Necroptosis, one cell death pattern characterized by the activation of mixed lineage kinase domain-like protein (MLKL)/pMLKL, is mediated by receptor-interacting protein kinase 1/3 (RIPK1/RIPK3) phosphorylation signaling pathway. Recent studies suggest tumor cells that are resistant to apoptosis may be sensitive to necroptosis pathways [21, 22], hinting that the research of necroptosis and its regulation mechanism in tumor cells is expected to become a therapeutic target for EC. lncRNA as an important regulator of cell cycle, autophagy and apoptosis, plays a role in promoting or inhibiting cancers. Compared with normal cells, plenty of lncRNAs were abnormally expressed in EC cells, suggesting that lncRNA may be a biomarker for malignant tumors [6,7,8]. It has been reported that 16 necroptosis-related lncRNAs were constructed to predict prognosis and help make a distinction between the cold and hot tumors for improving individual therapy in gastric cancer [23]. However, the prognostic role of necroptosis-related lncRNA signature in EC has not been researched. In our study, the pattern of necroptosis-related lncRNA and the potential capability of predicting the prognosis in EC were investigated for the first time.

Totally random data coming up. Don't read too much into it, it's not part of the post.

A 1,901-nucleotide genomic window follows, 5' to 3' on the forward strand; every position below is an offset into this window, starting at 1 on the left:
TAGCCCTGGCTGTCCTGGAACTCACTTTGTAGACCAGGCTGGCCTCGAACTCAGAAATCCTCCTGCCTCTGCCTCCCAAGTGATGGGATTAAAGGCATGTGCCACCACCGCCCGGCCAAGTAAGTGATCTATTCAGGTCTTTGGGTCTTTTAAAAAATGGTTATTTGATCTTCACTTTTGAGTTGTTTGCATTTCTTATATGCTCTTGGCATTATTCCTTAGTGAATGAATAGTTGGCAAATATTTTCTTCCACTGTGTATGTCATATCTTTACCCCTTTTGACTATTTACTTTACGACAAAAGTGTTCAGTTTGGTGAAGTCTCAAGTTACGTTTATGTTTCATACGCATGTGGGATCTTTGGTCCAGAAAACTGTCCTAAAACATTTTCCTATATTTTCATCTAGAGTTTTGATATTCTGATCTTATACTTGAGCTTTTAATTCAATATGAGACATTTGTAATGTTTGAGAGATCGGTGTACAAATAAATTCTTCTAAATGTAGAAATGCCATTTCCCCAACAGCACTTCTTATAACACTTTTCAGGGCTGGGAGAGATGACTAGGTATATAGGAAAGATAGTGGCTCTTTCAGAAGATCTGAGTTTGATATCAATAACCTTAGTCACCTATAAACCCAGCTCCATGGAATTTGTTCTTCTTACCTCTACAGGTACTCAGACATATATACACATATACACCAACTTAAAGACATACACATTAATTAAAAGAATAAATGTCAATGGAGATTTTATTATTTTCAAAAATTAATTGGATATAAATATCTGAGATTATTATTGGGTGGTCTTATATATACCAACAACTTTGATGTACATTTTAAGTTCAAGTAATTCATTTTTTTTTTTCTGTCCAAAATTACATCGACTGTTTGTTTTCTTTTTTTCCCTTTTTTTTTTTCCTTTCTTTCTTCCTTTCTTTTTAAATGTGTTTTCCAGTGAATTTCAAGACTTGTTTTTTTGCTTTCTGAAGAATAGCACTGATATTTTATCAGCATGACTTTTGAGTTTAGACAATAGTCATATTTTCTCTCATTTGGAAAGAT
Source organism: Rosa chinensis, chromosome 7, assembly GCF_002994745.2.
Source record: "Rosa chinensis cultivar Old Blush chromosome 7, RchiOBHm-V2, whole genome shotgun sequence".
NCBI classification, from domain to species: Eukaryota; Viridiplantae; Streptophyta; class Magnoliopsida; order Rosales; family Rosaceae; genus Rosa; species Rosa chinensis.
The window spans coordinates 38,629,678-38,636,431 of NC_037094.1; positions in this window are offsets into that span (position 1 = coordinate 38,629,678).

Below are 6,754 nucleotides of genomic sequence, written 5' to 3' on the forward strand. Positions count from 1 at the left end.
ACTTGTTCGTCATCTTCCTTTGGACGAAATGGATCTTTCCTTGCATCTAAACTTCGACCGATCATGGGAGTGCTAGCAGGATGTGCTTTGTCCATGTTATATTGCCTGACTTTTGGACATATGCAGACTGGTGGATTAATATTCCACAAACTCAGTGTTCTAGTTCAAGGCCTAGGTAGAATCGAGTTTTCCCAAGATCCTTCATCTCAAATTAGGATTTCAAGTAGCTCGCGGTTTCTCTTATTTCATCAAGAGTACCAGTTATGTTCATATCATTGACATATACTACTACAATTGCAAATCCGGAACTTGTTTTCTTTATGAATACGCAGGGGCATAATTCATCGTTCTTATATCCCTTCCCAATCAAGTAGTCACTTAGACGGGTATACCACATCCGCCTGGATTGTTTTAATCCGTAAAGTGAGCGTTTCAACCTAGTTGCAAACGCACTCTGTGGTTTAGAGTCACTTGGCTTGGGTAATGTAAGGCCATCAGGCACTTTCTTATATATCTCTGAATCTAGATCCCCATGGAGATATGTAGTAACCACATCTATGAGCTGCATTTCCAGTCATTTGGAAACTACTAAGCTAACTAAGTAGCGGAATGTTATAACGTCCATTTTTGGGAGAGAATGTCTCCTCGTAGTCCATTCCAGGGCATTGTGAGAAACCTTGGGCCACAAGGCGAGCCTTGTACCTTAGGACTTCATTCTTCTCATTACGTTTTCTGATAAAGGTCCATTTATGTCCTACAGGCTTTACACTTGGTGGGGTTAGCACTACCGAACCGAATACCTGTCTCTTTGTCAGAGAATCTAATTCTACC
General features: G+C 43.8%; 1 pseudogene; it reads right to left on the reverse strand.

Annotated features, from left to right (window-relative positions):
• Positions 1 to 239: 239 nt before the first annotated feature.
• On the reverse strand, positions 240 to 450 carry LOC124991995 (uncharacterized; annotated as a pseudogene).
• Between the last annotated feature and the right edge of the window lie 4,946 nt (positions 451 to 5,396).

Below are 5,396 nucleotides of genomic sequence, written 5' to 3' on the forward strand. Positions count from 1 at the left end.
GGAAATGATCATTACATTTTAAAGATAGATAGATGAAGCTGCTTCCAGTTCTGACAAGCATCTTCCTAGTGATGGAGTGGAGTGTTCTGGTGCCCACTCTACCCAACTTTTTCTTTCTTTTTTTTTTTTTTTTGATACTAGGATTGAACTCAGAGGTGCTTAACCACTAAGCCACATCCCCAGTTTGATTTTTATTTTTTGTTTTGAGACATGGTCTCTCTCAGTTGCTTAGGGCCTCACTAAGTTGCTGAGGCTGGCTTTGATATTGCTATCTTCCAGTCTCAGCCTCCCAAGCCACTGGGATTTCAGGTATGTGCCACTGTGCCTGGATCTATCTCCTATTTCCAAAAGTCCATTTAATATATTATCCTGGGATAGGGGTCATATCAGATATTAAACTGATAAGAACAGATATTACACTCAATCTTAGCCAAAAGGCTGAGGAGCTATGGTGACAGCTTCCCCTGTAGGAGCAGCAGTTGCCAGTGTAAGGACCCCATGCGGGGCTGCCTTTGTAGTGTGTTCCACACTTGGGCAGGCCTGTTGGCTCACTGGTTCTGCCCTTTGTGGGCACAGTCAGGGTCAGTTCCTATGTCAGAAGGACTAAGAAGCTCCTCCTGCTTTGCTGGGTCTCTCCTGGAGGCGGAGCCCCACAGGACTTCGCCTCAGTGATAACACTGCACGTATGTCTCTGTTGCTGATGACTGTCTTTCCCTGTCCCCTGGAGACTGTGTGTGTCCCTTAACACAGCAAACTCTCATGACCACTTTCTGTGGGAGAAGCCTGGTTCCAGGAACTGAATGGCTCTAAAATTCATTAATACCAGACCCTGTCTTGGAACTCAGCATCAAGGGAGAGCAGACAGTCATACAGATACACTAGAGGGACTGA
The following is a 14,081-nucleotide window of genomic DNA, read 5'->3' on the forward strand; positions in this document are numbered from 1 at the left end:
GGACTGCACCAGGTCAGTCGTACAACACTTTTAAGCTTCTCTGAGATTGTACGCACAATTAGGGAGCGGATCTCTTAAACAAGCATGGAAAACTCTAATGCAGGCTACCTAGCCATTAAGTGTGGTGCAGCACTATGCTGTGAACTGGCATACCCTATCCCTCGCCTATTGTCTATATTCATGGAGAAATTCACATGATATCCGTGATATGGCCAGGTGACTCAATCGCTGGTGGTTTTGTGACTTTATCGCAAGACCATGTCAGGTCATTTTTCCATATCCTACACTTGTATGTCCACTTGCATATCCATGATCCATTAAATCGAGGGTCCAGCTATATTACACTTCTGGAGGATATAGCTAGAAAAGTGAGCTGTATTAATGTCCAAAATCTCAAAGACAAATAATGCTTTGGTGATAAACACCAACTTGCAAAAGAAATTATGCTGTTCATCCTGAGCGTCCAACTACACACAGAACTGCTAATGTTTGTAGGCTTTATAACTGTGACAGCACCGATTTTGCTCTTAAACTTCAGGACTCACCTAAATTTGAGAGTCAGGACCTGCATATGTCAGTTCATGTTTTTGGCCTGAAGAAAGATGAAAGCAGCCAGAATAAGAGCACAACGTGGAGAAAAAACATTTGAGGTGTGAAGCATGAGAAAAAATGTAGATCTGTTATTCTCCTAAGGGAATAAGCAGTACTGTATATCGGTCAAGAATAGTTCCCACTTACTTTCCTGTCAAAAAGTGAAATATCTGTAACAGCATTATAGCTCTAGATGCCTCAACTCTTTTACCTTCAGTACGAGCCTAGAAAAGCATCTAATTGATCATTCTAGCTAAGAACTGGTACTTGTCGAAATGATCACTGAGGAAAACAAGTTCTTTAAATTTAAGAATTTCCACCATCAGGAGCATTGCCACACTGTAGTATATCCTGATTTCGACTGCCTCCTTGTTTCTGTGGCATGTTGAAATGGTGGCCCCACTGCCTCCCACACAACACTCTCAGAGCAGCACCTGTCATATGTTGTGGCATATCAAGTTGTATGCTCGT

We got 412 necroptosis-related lncRNAs differentially expressed between the EC tissues and normal tissues from 171 transcriptome samples, in which 6 necroptosis-related lncRNAs (AC022211.2, Z94721.1, AC007991.2, SAMD12-AS1, AL035461.2 and AC051619.4) were screened out to construct the predictive signature via univariate, multivariate Cox and Lasso regression analyses. We reviewed the literature of these lncRNAs researched in tumors, and found that SAMD12-AS1 could promote gastric cancer progression via DNMT1/P53 axis [24], down-regulate P53 to promote malignant progression of glioma [25], and regulate hepatocellular carcinoma proliferation and apoptosis via the NPM1-HDM2-p53 axis [26], which indicated SAMD12-AS1 could be envisioned as a novel biomarker and therapeutic target for those cancers. AC022211.2 as one member of predictive lncRNAs signature could be the predictor for prognosis in advanced melanoma patients treated with anti-PD-1 monotherapy [27]. AC007991.2 as one member of 15 autophagy-related lncRNAs had a prognostic potential for bladder cancer, played an important role in the biology of bladder cancer [28]. For the other 3 lncRNAs, no literature has been reported to be involved in tumor studies, and the role of 6 lncRNAs in the occurrence and development of EC are still unclear, which provides more research value. In our study, qRT-PCR analysis showed upregulated Z94721.1 and AL035461.2 mRNA levels and downregulated AC051619.4 mRNA level in EC tissues compared with normal tissues, which is consistent with the expressions of them in TCGA clinical data. Combined with the survival time of EC patients, we further evaluated the reliability of the risk model via univariate, multivariate Cox regression analyses, ROC curves and the constructed nomogram, which proved the risk model as an independent prognostic factor for EC patients, but the detailed function required further exploration.